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Description

Rod puppet (wayang golek) of the character of Bima, Pandhawa Prince. The head (part a) has a long, curling rear portion, known as a gelund supit urang, with decorative ear ornaments (called sumping). The red eyes protrude, as does the nose, above a smiling mouth surrounded by a moustache and beard. His torso (part b) is bare but for a blue serpent encircling the neck. A sarong is belted with a decorative golden sash and beaded velvet hangings. The sarong hides a removable wooden stick (part c) that extends through the torso to control the movement of the head. Bracelets adorn the arms, and each hand has, rather than a middle finger, a kuku ponconoco- a magical red claw used as a weapon. The arms are moveable at the shoulder and elbow by wooden sticks attached to each hand.

History Of Use

Wayang golek (rod puppet) character from the Indian epic, the Mahabharata: Bima, one of the heroic Pandawa brothers and a great warrior, who appears in the Hindu epic the Mahabharata. In the Mahabharata, Duryudana, the leader of the evil Kurawa family, and his 99 brothers have usurped the throne and kingdom of Hastinapura from their cousins, the five Pandhawa brothers. Wayang kulit plays follow the adventures and battles between the Kurawas and the Pandhawas for Hastinapura. Ultimately, good triumphs over evil: through moral conviction and loyalty, the Pandhawa brothers win back their rightful throne. Wayang kulit shadow play is over 1000 years old. It is thought to be derived from the leather shadow puppetry traditions of southern India, like tholu bommalata, which came to Java with the spread of Hinduism in the first millennium. In Java - part of the largely Islamic Republic of Indonesia - this highly distinctive form of shadow puppetry is valued as a pusaka, a sacred treasure of the royal court of Yogyakarta. They are inspired by the Indian epics, the Ramayana and the Mahabharata, as well as stories of the history and folklore of Java, with a local spin. The plays are performed to mark special occasions such as birthdays, marriages, and religious events. Wayang shadow puppetry was inscribed on UNESCO's List of the Intangible Cultural Heritage of Humanity in 2008 (from Shadows, Strings & Other Things, 2019).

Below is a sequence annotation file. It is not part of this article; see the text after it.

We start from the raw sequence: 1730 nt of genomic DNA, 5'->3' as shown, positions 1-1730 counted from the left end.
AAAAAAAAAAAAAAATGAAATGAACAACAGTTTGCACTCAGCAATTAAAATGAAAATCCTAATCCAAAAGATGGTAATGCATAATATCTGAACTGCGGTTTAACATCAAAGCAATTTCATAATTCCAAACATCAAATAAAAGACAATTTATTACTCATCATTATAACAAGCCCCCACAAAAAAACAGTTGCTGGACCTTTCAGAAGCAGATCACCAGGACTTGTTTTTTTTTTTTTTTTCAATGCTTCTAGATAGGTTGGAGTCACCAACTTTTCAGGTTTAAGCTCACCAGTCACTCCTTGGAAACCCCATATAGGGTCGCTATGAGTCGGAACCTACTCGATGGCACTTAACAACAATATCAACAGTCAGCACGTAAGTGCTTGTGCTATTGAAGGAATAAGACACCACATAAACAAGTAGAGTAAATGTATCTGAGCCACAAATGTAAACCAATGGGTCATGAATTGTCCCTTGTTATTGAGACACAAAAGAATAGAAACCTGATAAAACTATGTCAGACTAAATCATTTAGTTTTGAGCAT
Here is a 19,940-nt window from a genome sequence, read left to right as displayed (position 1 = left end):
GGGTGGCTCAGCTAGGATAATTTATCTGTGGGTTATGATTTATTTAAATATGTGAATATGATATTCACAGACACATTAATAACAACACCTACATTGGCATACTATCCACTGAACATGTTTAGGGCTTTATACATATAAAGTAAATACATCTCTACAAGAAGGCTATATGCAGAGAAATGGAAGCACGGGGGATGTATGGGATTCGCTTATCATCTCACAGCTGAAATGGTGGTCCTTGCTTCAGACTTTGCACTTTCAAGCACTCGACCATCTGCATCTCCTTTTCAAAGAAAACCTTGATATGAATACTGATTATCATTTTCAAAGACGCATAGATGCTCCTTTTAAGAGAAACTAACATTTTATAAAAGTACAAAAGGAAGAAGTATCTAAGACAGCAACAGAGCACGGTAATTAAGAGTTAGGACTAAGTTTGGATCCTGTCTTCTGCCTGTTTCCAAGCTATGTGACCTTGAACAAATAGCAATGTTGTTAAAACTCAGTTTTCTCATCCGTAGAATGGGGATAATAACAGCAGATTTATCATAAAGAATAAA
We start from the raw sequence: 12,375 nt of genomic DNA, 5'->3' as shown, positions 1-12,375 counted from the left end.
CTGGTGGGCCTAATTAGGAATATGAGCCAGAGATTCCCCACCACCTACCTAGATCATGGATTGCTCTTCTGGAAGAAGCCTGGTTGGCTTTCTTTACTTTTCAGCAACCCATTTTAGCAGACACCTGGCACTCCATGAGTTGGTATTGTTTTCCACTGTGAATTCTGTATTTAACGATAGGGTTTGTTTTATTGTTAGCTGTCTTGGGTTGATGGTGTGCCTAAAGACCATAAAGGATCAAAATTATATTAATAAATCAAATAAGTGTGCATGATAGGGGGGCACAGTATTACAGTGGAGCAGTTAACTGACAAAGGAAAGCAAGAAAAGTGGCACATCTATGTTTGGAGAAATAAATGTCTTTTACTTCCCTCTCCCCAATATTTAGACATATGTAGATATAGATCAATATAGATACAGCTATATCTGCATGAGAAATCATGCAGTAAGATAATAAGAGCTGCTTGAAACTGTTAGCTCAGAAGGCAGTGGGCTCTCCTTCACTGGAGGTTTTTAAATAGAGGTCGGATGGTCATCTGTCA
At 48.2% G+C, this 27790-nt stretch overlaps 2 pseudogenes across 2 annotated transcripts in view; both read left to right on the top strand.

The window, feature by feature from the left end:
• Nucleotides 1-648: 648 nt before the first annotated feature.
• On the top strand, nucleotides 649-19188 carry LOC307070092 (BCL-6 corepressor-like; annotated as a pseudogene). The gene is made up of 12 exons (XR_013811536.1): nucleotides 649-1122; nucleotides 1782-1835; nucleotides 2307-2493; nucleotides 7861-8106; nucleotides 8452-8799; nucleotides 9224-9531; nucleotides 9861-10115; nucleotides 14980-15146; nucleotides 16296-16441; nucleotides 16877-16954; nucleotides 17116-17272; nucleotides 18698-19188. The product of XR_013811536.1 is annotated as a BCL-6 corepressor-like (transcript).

Item History

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